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The Flux Festival (not to be confused with the Flux festival which is part of the Edinburgh Festival's Fringe or indeed the FLUX festival de vídeo d'autor of Barcelona) was a New Year music festival staged between 2001 and 2005 in Kwa-Zulu Natal Province, South Africa. Essentially a youth market event, the Flux Festival was held in a picturesque area known as the Hidden Valley, some 230 km inland from the province's main city, Durban. In terms of the number of patrons attending the event it would be considered a small event, but by no means lean on talented performances. At its height the event attracted approximately 5 000 patrons hailing from all corners of South Africa.
South Africa's first racially integrated music festival
The most remarkable aspect of the event (much commented on in media coverage of the time) was the mix of patrons. At a time when almost all other music events in South Africa, and especially those held in rural areas, were frequented by patrons of European origin, the Flux Festival attracted a multiracial crowd - a result of the events' eclectic line-up. An important factor which had contributed to the racial orientation of outdoor and rural music festivals up until this time was the perception amongst urban 'black' youth that rural areas represented the 'farm', as in the districts that their parents and grandparents came from, with all the negative connotations that forced removals and dispossession that some of these areas were associated with. Conversely, white youth had an opposite and favourable impression, linked in part to the precedence of 'white' music festivals in Europe and the U.S.(e.g. Woodstock, Glastonbury, Lollapalooza, Reading et al.) which served as reference. With a new democratic dispensation and an easing of racial tension, the youth of South Africa began to outgrow their entrenched viewpoints, enabling outdoor events to begin attracting audiences of greater diversity.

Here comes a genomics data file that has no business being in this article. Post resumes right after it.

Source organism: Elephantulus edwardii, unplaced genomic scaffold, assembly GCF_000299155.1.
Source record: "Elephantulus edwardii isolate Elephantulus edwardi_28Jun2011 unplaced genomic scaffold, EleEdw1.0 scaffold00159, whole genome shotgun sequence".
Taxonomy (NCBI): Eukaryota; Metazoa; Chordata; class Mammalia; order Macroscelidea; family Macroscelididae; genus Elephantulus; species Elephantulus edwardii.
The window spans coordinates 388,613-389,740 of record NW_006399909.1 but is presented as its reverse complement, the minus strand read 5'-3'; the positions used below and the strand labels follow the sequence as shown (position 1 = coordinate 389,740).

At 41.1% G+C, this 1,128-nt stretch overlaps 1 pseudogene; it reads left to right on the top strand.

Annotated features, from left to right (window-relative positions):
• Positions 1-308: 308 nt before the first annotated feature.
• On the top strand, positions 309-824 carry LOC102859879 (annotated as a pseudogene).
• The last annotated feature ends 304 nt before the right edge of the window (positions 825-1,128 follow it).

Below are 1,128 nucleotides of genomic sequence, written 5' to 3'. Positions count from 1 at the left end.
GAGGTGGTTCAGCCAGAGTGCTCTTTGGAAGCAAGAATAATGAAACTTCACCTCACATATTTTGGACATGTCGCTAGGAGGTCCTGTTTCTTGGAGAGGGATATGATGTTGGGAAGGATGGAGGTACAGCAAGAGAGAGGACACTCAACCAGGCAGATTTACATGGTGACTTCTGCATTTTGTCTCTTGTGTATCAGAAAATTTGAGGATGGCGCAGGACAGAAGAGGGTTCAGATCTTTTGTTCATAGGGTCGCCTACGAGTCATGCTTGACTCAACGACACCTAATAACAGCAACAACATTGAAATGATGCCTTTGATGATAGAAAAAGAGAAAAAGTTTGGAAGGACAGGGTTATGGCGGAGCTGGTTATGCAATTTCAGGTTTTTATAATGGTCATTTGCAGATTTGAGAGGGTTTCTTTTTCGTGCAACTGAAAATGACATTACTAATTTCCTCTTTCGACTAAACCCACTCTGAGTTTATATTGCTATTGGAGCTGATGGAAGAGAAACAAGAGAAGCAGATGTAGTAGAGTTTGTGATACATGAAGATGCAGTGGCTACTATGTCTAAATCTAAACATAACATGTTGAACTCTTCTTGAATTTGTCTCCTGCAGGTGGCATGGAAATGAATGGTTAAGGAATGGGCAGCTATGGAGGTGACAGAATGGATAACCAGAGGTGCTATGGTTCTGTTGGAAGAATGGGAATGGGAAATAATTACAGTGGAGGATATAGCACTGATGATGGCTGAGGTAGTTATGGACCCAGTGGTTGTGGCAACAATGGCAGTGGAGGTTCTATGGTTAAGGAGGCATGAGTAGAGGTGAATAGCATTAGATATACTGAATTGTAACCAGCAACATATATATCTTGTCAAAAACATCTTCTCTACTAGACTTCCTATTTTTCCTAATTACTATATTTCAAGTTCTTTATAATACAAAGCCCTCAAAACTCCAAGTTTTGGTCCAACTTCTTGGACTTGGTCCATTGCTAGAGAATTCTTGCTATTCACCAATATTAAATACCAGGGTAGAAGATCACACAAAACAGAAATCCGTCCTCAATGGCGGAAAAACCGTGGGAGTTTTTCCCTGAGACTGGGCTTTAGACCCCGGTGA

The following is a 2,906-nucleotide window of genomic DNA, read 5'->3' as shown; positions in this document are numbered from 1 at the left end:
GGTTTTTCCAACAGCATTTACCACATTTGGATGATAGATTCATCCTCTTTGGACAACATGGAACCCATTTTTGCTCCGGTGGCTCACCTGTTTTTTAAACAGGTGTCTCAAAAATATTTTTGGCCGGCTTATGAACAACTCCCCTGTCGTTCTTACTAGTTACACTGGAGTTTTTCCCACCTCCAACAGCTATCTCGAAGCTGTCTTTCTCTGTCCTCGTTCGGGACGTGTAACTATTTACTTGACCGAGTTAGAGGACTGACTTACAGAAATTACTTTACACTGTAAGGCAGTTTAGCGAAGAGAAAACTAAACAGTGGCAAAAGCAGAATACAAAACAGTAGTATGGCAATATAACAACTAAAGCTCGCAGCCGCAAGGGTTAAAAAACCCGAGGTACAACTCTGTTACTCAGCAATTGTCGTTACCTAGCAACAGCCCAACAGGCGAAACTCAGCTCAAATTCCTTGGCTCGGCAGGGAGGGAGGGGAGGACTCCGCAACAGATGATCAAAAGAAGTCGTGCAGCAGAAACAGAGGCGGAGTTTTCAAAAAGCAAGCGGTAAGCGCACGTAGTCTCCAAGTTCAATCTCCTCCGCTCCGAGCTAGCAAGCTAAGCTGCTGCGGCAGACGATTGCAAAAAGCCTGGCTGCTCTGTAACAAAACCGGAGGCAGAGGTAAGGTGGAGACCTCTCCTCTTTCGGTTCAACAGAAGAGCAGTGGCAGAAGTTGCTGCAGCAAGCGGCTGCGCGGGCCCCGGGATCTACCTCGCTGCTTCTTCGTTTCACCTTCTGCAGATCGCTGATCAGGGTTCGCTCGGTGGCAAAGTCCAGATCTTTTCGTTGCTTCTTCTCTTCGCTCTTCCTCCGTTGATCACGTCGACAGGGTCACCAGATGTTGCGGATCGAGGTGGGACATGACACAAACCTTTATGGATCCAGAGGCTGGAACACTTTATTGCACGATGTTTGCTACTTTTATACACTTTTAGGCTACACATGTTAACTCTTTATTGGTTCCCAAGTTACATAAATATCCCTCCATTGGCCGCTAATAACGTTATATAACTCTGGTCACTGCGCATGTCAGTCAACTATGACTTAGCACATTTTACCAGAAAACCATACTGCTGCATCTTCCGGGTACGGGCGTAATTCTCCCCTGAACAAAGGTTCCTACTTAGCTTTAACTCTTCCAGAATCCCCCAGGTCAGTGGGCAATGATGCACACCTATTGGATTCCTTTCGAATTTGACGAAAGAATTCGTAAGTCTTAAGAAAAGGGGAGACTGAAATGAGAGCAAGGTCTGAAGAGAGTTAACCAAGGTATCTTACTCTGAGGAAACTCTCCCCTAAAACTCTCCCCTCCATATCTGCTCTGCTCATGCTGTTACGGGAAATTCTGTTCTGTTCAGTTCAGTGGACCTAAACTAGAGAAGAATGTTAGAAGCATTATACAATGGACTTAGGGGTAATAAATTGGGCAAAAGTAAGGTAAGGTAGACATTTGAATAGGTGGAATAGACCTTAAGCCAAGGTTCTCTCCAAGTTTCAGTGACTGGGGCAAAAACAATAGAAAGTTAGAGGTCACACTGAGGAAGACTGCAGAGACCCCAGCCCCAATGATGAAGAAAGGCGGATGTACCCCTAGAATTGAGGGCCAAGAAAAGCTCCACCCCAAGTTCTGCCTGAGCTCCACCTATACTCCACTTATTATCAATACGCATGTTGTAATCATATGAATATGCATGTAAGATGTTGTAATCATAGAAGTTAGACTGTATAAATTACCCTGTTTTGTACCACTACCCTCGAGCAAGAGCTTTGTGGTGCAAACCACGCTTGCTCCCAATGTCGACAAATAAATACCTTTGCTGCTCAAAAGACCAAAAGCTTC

A major contributing factor to the popularity of the Flux Festival was a progressive line-up which favoured no particular genre or race group in its content and indeed portrayed a snapshot of contemporary South African music at the time. Among the acts hosted were luminaries such as Ladysmith Black Mambazo, Selaelo Selota, Bed On Bricks, Judith Sephuma, 340ml, Jabu Khanyile, Vusi Mahlasela, Max Normal, Brasse Vannie Kaap, Springbok Nude Girls, Tidal Waves, Sipho Gumede, Blk Sonshine and BOO! Beyond the selection of live acts, DJ's also featured prominently and reflected a comprehensive selection of urban musical mores: Ready D, Krushed & Sorted, Sibot, Toine, Rob (206 Allstars), Boogieman, Kliktrak, Blunted Stuntman, Bionic, Mimi K, Redwood, King Skaza, Inertia, Pepsi, Blaze, Impact (London), Earth, The Joynd Sons, Mbuso, Dodgy Rodge, SomeOne, Absolute (New York), Rawkiss, Oskido, [Tira (musician)|[Tira]], Sox, Fistaz and many more.
Ultimately the event ceased to be held after the 2004 New Year event due to financial constraints, a result of sponsors re-orienting their assistance along demographically and racially focussed lines. For an event whose lifeblood was the multiracial integration of the youth market, this meant a change was necessary. With the reputation of the event intact as one which celebrated the diversity of culture and the changing nature of South Africa as it established itself in the new millennium, the organisers have taken a sabbatical to consider their options. Rumours of an imminent move to greener pastures are yet to be confirmed.